joshhaner joshhaner

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Josh Haner  Staff Photographer for @nytimes, Climate Project:

http://lens.blogs.nytimes.com/2016/12/28/photographing-climate-change-refugees-drone-foot-josh-haner

Starting off the new year like...

Thanks to Leo for being such a devoted climate activist and reposting our story. #Repost @leonardodicaprio with @repostapp
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#Regram #RG @nytimes: In the Fall, polar bears are everywhere around Kaktovik, an Arctic village home to 260 people. They doze on sand spits, roughhouse in the shallows, pad down the beach and attract hundreds of tourists. At night, the bears sneak into town, staying until the #polarbear patrol chases them off. On the surface, these animals might not look like members of a species facing possible extinction. Many seem healthy and plump — especially in the early fall, when their presence overlaps with the Inupiat village’s whaling season. But the bears in Kaktovik are #climaterefugees, on land because the sea ice they need to hunt seals is receding. The Arctic is warming twice as fast as the rest of the planet, and the ice cover is retreating at a pace that startles even those who predicted the decline. Now, bears like this one are going into the winter skinnier, smaller and in poorer condition. In Kaktovik, at least for now, whales are providing alternative source of food. But dead whale is not a polar bear’s preferred cuisine. @joshhaner took this photo while on #nytassignment in Alaska. Visit the link in our profile to read more.

Tidal surges have recently flooded her neighbors' taro pits and Reeteti Raurenti, 20, worries that hers will be destroyed as well. We just published a blog post about visualizing climate change along with some outtakes from this year-long series on Climate Refugees for @nytimes. Link in bio.

Children work in a field of stunted millet crops in the Zinder region of Niger where a lingering drought and unpredictable rains have led people to escape to surrounding countries like Libya and Algeria in search of work or to beg. We just published a blog post about visualizing climate change along with some outtakes from this year-long series on Climate Refugees for @nytimes. Link in bio.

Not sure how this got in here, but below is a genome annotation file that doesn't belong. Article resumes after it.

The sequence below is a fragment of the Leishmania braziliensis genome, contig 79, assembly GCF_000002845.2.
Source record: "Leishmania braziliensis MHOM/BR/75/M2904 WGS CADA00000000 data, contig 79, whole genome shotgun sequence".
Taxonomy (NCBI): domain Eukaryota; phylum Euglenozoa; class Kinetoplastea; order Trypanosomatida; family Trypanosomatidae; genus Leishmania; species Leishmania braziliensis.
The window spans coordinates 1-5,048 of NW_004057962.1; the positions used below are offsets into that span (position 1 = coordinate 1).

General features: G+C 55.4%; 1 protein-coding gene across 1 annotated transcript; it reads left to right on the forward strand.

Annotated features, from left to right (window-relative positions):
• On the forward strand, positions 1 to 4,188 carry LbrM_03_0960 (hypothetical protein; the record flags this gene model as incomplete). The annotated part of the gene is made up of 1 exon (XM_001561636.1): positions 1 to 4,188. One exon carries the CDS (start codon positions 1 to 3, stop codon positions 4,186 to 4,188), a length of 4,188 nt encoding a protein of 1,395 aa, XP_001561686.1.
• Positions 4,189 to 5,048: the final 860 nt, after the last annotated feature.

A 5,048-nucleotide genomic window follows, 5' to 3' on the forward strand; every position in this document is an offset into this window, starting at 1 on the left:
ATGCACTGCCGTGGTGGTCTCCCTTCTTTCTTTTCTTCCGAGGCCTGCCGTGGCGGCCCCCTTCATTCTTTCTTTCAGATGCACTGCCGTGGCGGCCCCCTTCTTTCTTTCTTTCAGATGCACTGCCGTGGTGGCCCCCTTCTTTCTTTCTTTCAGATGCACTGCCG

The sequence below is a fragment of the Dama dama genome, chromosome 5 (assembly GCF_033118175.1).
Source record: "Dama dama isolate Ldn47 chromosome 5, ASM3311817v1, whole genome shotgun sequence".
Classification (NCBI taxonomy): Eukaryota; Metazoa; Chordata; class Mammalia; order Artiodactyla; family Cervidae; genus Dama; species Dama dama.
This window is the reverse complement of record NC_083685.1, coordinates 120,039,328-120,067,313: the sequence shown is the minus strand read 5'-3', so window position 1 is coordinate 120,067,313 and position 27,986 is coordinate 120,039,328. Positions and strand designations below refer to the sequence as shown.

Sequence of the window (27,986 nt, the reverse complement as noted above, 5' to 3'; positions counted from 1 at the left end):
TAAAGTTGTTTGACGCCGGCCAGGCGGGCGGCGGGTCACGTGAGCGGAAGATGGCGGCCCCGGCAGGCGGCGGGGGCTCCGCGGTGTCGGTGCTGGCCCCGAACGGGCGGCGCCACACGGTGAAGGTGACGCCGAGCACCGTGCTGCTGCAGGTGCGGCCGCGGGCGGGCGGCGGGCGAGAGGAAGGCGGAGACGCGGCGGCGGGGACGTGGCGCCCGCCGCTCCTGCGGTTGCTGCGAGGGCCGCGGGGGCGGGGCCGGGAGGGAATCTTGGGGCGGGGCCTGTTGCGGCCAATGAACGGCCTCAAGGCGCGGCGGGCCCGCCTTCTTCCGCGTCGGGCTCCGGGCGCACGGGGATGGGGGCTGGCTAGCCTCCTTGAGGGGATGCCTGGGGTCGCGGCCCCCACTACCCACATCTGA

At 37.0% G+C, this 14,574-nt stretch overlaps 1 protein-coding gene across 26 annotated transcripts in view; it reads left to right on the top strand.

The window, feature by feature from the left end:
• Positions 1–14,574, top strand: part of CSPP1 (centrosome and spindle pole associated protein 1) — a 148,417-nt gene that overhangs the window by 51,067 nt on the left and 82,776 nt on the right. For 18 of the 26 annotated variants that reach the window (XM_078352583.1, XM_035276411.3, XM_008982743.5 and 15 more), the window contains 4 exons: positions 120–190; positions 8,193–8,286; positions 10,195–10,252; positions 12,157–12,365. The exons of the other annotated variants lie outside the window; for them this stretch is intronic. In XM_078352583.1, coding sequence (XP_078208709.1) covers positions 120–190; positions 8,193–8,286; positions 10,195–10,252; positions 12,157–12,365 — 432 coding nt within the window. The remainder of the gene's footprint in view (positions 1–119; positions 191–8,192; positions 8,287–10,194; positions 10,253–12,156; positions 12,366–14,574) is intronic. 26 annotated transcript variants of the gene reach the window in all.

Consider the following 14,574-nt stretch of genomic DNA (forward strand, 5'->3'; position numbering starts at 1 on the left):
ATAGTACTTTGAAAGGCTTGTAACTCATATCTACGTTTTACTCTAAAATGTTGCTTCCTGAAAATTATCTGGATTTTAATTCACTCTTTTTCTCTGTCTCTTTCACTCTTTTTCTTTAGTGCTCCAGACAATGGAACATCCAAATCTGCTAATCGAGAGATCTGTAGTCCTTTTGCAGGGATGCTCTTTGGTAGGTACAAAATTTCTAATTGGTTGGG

China has relocated 329,000 "ecological migrants" to hastily built towns like Miaomiao Lake Village. We just published a blog post about visualizing climate change along with some out takes from this year-long series on Climate Refugees for @nytimes. Link in bio.

Children in the large resettlement town of Miaomiao Lake Village. The Chinese government relocated them because their original homes were threatened by drought and encroaching desert. We just published a blog post about visualizing climate change along with some out takes from this year-long series on Climate Refugees for @Nytimes. Link in bio.

The evening commute between North and South Tarawa in Kiribati. On assignment for @nytimes #drone

Planting mangrove saplings during low tide off the coast of North Tarawa in Kiribati. The community took it upon themselves to help prevent the erosion attacking the northern side of the island. In a few decades these trees could help hold onto the sand and prevent them from having to move.

Two polar bears wrestle in Kaktovik, Alaska. Link to our story and more photos of these beautiful animals in bio. On assignment for @nytimes #climatechange

The journey out of one of the hottest and poorest places on earth as drought, war and withering crops drive young Africans from home. I visited Niger on assignment for @nytimes. Link to the story with more photos, videos and drone work in bio.

As climate change makes life "intolerable," Africa's youth risk it all to find a better life. Story online now @nytimes. Link in bio.

Shaktoolik, on the west coast of Alaska, is one of 31 towns the government has identified at imminent risk of destruction as a result of a changing climate. This town of 250 has to decide if they should move or stay. Story link in bio.

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